$vnet = New-AzureRmVirtualNetwork -ResourceGroupName $resourceGroup -Location $location -Name windowsCloudVNet -AddressPrefix 192.168.0.0/16 -Subnet $subnetConfig

VNET Details


NOTE: Ignore the breaking change warning which is something minimum PowerShell version required bumped to 5.0.

STEP – 7: Setup Public IP (random)


Later on doing setup the Public IP address, a Public IP addresses allow Internet resources to communicate inbound to Azure resources as well enable Azure resources to communicate outbound to.

Execute following command to assign a variable to the random Public IP and verify the same.

$publicIp = New-AzureRmPublicIpAddress -ResourceGroupName $resourceGroup -Location $location -Name "windowscloudpublicdns$(Get-Random)" -AllocationMethod Static -IdleTimeoutInMinutes 4
 Public IP Address

STEP – 8: Configure ACL and NSG group


In fact, the Virtual Network (VNET) is the foundation of the Azure networking model and provides separation and protection, but the Network Security Group (NSG) is the main tool you need to use to enforce and control network traffic rules.

NSG contains a list of Access Control List (ACL) rules that allow or deny network traffic to your VM instances in a Virtual Network.

Since we will access the said Windows VM through RDP so need to configure the network contact for the port 3389 accordingly, execute the following commands to map the variable an inbound network security group rule.

$nsgRuleRDP = New-AzureRmNetworkSecurityRuleConfig -Name windowsCloudNetworkSecurityGroupRuleRDP  -Protocol Tcp -Direction Inbound -Priority 1000 -SourceAddressPrefix * -SourcePortRange * -DestinationAddressPrefix * -DestinationPortRange 3389 -Access Allow

NSG Rule

Next, define a variable containing a network security group.

$nsg = New-AzureRmNetworkSecurityGroup -ResourceGroupName $resourceGroup -Location $location -Name windowsCloudNetworkSecurityGroup -SecurityRules $nsgRuleRDP

NSG Group

STEP – 9: Setup network interface card (NIC)


Next, configure the network interface, a network interface card (NIC) enables an Azure Virtual Machine to communicate with the internet, Azure, and on-premises resources. 

Execute following command to setup a network interface and associate with previously created Public IP and NSG rule.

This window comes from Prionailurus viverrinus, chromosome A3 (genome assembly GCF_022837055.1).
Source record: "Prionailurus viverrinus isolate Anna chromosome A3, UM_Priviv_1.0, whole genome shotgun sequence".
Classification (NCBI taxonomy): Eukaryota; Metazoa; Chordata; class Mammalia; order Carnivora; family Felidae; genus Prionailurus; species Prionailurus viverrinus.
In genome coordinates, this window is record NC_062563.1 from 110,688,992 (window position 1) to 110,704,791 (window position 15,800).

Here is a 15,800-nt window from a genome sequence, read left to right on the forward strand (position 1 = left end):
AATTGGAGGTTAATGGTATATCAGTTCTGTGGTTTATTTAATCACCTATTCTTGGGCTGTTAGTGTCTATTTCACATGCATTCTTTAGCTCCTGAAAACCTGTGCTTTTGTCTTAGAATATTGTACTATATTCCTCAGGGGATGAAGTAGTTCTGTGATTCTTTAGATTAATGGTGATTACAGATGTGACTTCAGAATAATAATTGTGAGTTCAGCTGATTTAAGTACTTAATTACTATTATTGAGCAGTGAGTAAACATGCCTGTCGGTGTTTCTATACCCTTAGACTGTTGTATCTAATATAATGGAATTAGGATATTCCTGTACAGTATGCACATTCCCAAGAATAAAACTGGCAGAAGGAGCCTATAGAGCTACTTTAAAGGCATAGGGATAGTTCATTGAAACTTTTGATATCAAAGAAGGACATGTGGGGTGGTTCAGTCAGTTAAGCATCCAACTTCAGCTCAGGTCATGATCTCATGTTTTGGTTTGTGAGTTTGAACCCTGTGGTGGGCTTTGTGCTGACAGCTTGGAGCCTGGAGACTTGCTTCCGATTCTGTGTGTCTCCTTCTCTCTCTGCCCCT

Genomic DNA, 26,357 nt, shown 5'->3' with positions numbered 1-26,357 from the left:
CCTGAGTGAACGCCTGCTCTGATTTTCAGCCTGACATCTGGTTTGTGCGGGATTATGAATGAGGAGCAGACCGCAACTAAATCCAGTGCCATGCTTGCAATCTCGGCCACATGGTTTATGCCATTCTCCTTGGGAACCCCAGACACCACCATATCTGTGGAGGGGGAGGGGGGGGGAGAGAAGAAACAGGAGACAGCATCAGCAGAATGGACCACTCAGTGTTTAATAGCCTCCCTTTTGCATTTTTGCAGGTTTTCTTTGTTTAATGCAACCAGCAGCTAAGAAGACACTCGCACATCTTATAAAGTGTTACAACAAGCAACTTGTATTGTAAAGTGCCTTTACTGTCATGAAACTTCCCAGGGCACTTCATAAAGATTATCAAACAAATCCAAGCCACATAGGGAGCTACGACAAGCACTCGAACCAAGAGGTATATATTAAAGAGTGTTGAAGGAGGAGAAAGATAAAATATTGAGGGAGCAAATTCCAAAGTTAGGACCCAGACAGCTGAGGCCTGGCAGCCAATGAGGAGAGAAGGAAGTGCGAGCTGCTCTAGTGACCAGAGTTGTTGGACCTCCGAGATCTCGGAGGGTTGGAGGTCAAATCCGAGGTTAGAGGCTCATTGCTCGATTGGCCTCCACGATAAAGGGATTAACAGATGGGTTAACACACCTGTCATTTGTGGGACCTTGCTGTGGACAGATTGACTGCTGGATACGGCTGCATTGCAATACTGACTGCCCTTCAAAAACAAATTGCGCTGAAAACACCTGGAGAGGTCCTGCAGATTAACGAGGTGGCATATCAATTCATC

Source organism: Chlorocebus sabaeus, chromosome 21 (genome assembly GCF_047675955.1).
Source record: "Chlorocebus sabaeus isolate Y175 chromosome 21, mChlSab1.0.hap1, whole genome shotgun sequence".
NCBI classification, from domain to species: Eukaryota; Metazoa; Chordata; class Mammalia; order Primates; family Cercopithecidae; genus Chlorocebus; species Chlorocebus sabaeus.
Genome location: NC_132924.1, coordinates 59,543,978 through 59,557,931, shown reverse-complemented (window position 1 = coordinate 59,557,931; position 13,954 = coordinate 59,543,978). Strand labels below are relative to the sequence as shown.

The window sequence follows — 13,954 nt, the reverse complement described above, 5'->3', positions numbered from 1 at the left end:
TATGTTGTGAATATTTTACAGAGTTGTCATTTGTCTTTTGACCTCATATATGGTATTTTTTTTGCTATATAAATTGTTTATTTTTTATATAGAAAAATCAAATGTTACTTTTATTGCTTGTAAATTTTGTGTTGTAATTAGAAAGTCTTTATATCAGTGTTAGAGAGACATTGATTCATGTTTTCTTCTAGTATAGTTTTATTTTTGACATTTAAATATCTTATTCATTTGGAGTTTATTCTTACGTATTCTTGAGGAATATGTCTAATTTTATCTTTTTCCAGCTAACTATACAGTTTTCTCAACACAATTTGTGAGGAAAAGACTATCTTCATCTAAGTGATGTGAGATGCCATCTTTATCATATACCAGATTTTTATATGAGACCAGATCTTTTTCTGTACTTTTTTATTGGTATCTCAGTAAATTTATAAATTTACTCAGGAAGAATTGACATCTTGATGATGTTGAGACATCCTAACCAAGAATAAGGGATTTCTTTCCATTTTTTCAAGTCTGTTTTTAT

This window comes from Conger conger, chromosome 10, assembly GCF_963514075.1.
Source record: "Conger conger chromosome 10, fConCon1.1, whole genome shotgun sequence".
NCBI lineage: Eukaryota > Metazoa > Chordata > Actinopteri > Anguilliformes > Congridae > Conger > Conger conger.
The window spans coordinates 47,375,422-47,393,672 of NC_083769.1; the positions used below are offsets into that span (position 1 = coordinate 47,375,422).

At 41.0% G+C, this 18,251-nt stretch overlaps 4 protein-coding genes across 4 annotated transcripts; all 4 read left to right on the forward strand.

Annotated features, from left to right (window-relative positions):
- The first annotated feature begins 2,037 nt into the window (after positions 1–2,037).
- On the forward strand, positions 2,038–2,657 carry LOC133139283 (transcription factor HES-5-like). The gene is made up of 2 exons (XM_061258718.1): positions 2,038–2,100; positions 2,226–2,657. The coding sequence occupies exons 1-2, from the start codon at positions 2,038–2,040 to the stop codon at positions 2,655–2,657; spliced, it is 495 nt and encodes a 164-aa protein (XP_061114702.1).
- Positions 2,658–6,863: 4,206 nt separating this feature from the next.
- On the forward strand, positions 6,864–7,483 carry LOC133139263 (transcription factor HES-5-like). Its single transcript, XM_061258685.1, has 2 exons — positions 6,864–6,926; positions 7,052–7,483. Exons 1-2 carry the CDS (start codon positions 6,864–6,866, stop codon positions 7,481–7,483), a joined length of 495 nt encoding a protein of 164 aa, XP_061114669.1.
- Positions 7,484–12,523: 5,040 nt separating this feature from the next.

$nic = New-AzureRmNetworkInterface -Name windowsCloudNic -ResourceGroupName $resourceGroup -Location $location -SubnetId $vnet.Subnets[0].Id -PublicIpAddressId $publicIp.Id -NetworkSecurityGroupId $nsg.Id

NIC Details

STEP – 10: Setup Windows VM configuration


Now, almost all initial configuration has been done, time to configure the Windows virtual machine. This configuration includes the settings used when deploying the virtual machine. For example: user credentials, size, and the virtual machine image.

Execute the following command to configure Windows Server 2016 provided by the Microsoft.

$vmConfig = New-AzureRmVMConfig -VMName $vmName -VMSize "Standard_D1" | 
Set-AzureRmVMOperatingSystem -Windows -ComputerName $vmName -Credential $credential | 
Set-AzureRmVMSourceImage -PublisherName MicrosoftWindowsServer -Offer WindowsServer -Skus 2016-Datacenter -Version latest | 
Add-AzureRmVMNetworkInterface -Id $nic.Id

VM Config Details

STEP – 11: Create the Windows VM


Finally, all setup and configuration has been done, time to create a new Windows VM based on above all defined formations. Execute the final command to create the Virtual Machine.

New-AzureRmVM -ResourceGroupName $resourceGroup -Location $location -VM $vmConfig

Create Windows VM

Creating the VM will take some time depends on configuration and size, meanwhile Ignore the warning, if system throws anything during the creation of virtual machine, post creation you will get an acknowledgement.

VM Created

Congratulation, Windows VM is created!! 😊

You can verify the Virtual Machine through the Azure Portal also, login to Azure portal - https://portal.azure.com/.

On the left Hub menu, click All resources and select the newly created Windows virtual machine, seems to appear the VM Status Running.

VM Overview

Connect the Windows VM


It is time to connect the VM, you can login the Windows virtual machine using either mstsc utility and the public IP address or go ahead with the downloaded RDP file.

Let’s go through with both options.

[1] Using mstsc utility

Move inside to the Overview blade of virtual machine, further copy the Public IP address.

VM Overview - Public IP


Run the mstsc utility which launches the remote desktop connection and go through submitting the copied Public IP Address to connect the server remotely.

mstsc

RDP


[2] Using downloaded RDP file

Inside the Overview blade, click the Connect button from the menu bar.

Connect


Promptly, it will load the Connect to virtual machine blade, click the Download RDP File button to get the RDP connection.

Download RDP

You will get a Save As dialog box subsequently by clicking the button, save the connection file in your preferred place.

Save As


You can connect the server using Connect option, right click of RDP file – Connect.

RDP Connect